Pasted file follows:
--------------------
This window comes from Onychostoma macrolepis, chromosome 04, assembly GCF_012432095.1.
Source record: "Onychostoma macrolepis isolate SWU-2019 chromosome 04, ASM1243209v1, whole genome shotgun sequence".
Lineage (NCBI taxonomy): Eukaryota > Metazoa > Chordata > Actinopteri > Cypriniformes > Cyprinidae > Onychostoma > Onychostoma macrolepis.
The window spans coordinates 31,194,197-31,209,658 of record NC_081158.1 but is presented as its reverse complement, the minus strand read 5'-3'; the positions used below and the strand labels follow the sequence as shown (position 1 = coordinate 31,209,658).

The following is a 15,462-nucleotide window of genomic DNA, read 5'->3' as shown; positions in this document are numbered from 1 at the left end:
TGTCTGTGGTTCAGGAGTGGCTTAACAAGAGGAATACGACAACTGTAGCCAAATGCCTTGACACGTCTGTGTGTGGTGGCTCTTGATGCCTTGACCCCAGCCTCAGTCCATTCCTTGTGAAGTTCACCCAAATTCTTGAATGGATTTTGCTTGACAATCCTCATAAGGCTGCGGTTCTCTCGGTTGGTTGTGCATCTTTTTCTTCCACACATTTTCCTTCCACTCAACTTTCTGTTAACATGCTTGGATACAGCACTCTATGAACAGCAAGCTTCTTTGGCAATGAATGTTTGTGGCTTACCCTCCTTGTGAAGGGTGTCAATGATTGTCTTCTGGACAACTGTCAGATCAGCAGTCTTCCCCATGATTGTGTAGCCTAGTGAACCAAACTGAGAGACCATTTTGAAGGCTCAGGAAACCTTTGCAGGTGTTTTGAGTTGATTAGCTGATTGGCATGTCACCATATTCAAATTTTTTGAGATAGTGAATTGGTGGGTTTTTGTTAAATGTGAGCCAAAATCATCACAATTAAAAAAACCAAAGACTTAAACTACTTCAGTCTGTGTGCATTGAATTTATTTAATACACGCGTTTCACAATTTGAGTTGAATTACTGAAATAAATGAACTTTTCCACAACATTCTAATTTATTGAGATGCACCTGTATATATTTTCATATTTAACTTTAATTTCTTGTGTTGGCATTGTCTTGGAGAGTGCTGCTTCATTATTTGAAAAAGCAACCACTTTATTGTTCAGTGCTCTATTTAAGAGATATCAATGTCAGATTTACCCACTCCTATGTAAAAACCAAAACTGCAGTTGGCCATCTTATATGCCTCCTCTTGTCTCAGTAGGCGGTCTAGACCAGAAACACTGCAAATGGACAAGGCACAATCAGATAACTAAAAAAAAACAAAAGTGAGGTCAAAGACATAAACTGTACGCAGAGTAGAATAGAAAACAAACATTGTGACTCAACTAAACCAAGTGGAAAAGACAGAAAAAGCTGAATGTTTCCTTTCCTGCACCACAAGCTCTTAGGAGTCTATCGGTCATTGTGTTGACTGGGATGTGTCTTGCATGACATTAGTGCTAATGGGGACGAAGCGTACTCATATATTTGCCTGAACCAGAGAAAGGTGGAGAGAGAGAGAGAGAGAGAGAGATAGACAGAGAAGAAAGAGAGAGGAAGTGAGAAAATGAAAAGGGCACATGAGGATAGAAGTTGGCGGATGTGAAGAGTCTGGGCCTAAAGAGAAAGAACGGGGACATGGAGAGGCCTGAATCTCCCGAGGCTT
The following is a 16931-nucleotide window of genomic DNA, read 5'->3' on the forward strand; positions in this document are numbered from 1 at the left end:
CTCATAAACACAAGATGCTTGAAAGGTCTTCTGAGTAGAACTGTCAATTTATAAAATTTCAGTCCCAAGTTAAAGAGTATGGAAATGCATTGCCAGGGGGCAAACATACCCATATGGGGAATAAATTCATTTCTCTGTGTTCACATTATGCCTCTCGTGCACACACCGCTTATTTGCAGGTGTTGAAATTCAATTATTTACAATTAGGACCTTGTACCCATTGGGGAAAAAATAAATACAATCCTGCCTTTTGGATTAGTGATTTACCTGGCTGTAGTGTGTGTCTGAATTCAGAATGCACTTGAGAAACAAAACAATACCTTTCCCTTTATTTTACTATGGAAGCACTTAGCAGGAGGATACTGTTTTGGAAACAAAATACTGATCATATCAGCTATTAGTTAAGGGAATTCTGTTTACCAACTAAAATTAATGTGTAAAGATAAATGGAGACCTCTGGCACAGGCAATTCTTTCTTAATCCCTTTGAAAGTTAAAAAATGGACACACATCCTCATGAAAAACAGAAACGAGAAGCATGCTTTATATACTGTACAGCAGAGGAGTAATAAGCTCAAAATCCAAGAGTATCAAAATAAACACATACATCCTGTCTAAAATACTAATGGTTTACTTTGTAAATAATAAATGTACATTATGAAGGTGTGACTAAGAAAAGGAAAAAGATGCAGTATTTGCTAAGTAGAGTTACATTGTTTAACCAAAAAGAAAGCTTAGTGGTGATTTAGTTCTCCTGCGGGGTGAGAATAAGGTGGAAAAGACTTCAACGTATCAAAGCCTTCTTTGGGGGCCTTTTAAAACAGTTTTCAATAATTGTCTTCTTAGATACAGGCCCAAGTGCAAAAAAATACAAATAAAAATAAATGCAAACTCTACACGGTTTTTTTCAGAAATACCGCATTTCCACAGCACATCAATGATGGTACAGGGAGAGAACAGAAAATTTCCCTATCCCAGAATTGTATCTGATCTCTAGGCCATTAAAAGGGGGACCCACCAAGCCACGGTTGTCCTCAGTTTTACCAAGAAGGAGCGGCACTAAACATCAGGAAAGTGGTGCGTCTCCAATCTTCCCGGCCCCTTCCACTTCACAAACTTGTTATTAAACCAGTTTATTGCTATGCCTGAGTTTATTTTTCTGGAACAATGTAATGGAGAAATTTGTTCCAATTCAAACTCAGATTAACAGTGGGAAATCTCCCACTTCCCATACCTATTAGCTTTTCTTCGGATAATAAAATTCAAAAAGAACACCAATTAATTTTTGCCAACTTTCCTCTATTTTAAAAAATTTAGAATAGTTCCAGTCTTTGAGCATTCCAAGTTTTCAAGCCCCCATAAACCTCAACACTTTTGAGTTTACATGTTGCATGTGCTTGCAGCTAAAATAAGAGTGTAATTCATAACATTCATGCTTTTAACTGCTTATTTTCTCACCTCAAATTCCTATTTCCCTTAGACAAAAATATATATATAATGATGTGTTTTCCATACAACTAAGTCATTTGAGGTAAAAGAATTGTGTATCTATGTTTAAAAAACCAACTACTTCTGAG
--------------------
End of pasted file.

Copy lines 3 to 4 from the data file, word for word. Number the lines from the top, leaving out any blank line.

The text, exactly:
Lineage (NCBI taxonomy): Eukaryota > Metazoa > Chordata > Actinopteri > Cypriniformes > Cyprinidae > Onychostoma > Onychostoma macrolepis.
The window spans coordinates 31,194,197-31,209,658 of record NC_081158.1 but is presented as its reverse complement, the minus strand read 5'-3'; the positions used below and the strand labels follow the sequence as shown (position 1 = coordinate 31,209,658).